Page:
TOB tells us that our body is that sign by which we communicate with God.  As Catholics we already know some of this.  We fold our hands and bow our heads to pray.  We talk, we play music, we sing for Him.  We make the sign of the cross with our hand on our forehead, chest, and shoulders (this covers our minds, our hearts, and our burden-bearing limbs).  We kneel for worship, stand at attention, or sit to listen.  We can’t help but use our body to express ourselves to God because that is how we are made to communicate.  God on the other hand, desires to communicate with us by showing us Himself through our bodies; He reveals His mystery hidden since the beginning.  We can certainly read the story of God’s mystery in the bible, but God does not stop there; He does not rely on words alone.  He tells us that if His disciples were quiet, the very rocks and trees would call out His glory.  In other words, God reveals Himself through physical means: He makes the spiritual known through the physical.

TOB shows us that it is through our physical bodies that God is teaching us about Himself, primarily as He exists in a Trinity.  Like God, we belong to a trinity of our own, starting off our lives as children of a mother and father, a three-entity unit called a family.  Whether it is intact or broken, in a life-long relationship or through a one night stand, or even through highly scientific methods of extraction and implantation, our very existence is as a life formed as a product of the union of a man and a woman.  We all share the same beginning as a child.  When we grow up and experience a family of our own, our understanding of this becomes more profound.  Our bodies as man and woman (hopefully reserving this as husband and wife), acting in conjunction, produce a third person.  Our love for one another, expressed through the pinnacle of physical passion, is so real that it can produce a third person.  The male essence and the female essence come together in such a miraculous event that it causes another life to come into existence in a new act of creation.  We then share in the begetting of another soul that will grow into spiritual equity with ourselves.  For all of eternity, that child will be one part of the family trinity started with a physical expression of love.   How awesome a power is that?  And how solemn it should be… Our sexual expression, coming together in union as male and female, reflects the very nature of the Trinity. In other words, marital union is a direct reflection of the Triune love!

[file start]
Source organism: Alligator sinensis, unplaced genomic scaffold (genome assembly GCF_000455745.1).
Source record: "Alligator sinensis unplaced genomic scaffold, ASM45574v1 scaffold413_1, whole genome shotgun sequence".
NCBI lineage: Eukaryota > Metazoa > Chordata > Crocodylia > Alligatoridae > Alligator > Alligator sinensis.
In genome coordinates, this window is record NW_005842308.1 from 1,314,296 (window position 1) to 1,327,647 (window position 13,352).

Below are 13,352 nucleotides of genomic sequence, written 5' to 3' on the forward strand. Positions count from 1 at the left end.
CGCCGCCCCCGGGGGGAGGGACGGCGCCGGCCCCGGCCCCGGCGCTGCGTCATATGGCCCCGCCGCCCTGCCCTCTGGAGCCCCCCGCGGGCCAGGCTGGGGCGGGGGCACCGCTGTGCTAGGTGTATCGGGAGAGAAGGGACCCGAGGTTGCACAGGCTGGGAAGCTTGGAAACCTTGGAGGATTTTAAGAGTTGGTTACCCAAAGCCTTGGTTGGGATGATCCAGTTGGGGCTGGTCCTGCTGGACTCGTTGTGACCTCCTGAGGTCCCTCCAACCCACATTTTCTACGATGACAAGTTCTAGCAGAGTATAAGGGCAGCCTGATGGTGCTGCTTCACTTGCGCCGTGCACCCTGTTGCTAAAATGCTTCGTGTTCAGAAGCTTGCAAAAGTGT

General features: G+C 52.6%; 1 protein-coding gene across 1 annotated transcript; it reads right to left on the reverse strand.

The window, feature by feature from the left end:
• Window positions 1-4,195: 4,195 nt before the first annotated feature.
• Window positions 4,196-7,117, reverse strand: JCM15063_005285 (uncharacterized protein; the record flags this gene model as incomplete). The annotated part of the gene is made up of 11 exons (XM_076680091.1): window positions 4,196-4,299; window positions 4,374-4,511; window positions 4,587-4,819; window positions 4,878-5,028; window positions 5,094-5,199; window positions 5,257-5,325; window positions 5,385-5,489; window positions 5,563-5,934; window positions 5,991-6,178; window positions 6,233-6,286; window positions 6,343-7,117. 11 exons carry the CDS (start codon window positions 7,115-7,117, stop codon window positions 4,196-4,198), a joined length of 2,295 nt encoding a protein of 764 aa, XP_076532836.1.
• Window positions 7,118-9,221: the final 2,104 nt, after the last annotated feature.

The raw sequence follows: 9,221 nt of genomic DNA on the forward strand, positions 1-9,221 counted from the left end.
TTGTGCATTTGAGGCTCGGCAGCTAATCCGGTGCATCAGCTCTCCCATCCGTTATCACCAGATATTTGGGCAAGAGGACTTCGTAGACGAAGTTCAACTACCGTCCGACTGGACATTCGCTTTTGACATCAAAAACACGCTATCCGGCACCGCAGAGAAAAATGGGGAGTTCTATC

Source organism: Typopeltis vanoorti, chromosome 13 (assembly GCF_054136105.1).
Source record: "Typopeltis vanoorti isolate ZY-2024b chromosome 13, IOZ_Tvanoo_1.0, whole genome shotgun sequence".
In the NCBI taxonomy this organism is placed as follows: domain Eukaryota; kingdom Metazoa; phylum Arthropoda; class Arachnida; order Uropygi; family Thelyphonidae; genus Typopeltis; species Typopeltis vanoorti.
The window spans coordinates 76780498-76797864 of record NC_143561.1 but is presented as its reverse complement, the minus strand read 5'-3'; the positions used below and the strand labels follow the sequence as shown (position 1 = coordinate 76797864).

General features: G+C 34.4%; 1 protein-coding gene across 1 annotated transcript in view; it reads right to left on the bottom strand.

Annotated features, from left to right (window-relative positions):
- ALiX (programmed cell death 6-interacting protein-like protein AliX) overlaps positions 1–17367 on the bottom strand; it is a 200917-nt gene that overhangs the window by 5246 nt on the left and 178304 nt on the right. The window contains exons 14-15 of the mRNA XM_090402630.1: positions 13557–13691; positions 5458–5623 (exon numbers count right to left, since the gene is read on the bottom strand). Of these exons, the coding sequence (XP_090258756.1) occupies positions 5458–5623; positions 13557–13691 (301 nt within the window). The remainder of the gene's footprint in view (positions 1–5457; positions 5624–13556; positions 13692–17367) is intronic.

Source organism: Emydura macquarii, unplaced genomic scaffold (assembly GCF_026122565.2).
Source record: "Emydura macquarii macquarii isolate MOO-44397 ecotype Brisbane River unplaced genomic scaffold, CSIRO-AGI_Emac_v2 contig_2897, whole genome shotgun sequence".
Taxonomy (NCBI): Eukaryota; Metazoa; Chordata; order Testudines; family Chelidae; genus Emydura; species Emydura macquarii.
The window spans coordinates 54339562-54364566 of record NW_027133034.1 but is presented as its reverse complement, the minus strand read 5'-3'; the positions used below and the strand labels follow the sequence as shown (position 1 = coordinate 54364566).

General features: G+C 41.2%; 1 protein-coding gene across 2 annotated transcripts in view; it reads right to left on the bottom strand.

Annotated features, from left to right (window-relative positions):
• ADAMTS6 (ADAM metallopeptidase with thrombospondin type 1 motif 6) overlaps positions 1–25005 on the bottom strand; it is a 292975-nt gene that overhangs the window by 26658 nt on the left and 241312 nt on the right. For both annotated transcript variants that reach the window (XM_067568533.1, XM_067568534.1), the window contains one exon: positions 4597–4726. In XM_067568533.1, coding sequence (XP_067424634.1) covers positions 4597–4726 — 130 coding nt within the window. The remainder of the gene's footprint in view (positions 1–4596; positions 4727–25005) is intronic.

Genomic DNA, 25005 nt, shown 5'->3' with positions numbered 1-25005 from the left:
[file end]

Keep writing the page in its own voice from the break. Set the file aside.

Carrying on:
Our acts of our sexuality, therefore, should not be something that we parade about and put on display at the checkout line.  As Catholics, we should embrace the fullness of what TOB teaches us: that our sexuality is the most sacred thing that we have, because it is a representation, a sign of God’s abundant love. To be sexual is to be human.  And to be human is to be striving to be worthy of the divine.  For that is why we were made.

*     John Paul II gave 129 talks between September 1979 and November of 1984 which have become known as the Theology of the Body.  Quotes by JP2 are referenced by the date of the talk